TJ doesn’t guarantee peace between abusers and those they’ve harmed, but it offers the possibility of ending the harm. it doesn’t feel good, it feels like untangling knots made of nerves. these are mostly slow processes, but if we really want a world without childhood sexual abuse, without rape, without abuse, we must believe the process can work, and we must get rigorous in our practice…because it’s not enough to throw one monster out of the village when the monstrous behavior is happening everywhere. and abusers produce abusers.

with r kelly (and a lot of other well known abusers) the first steps generally happen out of sight. people asking them to stop, people trying to get justice through legal systems, quiet warnings proliferating around a repeated abuser. in most cases, a lot has taken place before we reach the point of public pressure. this is because, sadly, our patriarchal society believes, in a deep core place, that this is how things are, how men/adults are, how sex is, how power works.

public pressure is a risk, because we don’t cultivate nuanced thinking in our current education or media systems. going public makes room for everyone to point away from themselves, their families, the abusers protected in their own communities, blaming the monster of the day instead of acknowledging the ecosystem of harm.

that said, i am impressed with the strategic use of public pressure in r kelly’s case because he is still actively involved in harm. this will be different in other cases, where the harm is in the past and the need is for an apology or a reckoning, vs an intervention. but public pressure isn’t the end.

there are consequences. i want to invite everyone to listen to Mariame Kaba all day every day, but especially on this point. consequences are not disposal, and they aren’t punishment. if someone won’t stop causing harm, one consequence is that they stop getting celebrated by the communities they harm. another consequence is losing a job. or having to work within more limited boundaries.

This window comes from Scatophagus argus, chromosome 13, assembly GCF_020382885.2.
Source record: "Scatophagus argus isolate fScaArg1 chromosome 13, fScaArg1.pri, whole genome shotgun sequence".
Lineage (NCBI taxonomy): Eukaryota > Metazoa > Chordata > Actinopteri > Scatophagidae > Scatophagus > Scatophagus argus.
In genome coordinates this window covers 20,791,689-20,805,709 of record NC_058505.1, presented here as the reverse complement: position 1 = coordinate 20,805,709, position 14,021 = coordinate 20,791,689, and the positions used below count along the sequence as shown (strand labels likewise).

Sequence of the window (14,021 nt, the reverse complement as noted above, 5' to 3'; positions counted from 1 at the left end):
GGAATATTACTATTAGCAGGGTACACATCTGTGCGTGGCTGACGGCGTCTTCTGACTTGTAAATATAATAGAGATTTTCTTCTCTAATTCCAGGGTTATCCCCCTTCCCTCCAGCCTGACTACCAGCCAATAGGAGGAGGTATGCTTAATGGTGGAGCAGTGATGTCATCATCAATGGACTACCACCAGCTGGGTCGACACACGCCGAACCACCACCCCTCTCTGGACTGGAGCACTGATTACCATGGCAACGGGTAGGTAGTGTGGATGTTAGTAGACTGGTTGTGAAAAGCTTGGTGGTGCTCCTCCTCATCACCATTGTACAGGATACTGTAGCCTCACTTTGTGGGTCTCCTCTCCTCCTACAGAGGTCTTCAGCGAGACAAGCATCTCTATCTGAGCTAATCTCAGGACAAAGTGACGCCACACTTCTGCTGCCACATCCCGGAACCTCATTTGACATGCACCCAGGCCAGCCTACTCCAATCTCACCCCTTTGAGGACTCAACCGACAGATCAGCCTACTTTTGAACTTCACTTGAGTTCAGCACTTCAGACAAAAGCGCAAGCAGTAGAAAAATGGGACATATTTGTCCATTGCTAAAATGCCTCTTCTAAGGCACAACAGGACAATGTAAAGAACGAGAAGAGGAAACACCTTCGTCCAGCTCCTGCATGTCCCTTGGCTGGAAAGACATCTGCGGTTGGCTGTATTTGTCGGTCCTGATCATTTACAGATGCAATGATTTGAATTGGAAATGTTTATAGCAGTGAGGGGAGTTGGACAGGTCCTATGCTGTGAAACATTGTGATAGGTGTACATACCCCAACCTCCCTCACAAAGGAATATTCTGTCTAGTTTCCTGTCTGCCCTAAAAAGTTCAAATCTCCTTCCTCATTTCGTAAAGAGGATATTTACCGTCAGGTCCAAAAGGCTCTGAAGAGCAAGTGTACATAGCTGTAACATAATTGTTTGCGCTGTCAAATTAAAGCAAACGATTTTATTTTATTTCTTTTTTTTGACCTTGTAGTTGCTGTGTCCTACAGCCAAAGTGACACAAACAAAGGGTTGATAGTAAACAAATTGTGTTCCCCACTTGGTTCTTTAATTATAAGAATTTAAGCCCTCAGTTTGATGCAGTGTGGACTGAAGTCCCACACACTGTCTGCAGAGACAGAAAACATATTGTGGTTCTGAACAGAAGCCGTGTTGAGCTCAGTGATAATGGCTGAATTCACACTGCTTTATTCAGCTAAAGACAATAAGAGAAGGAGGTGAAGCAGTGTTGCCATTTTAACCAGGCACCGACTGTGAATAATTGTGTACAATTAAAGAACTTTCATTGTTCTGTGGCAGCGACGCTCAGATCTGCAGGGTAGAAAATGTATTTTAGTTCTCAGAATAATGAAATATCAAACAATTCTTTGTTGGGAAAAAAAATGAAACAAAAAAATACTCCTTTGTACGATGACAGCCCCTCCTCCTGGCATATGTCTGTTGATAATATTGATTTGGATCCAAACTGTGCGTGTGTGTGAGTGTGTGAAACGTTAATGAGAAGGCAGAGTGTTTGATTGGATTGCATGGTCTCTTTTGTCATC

muting r kelly after decades of sustained abuse is not disposal, it is a consequence of his choices to persist in abuse, to not seek help to break his patterns. Mariame says “it’s the harm” that should be the focus, rather than demonizing or isolating anyone. how do we stop the harm? not by throwing anyone away, not by punishing broken people, but by taking responsibility for harm in our communities and creating systems of healing and boundaries to allow for different futures to emerge.

no monster will keep you safe at night

last week i made myself watch the ‘surviving r kelly’ documentary. i knew it was coming, and i knew it would not be easy to contend with. i have deep respect for the work of dream hampton, and i know her to be uncompromising and unflinching in her commitment to justice, especially for Black women and girls.

i wanted to watch the phenomenon as it unfolded in the public sphere, to be part of the collective experience. i also didn’t want to watch it alone, because i am a survivor and i have learned the hard way that if i am not careful, my own feelings of terror and shame can put me down in a hole where there is no bottom. watching it with others, hearing how we all gasped together, whispering ‘no’, shouting ‘oh my god’ at the most egregious reveals, crying together as these victims claimed their place as survivors, as survivors moved towards the light by telling their stories in a way that will make it harder for other girls to stumble into the dark place from which they – and we – are finally emerging.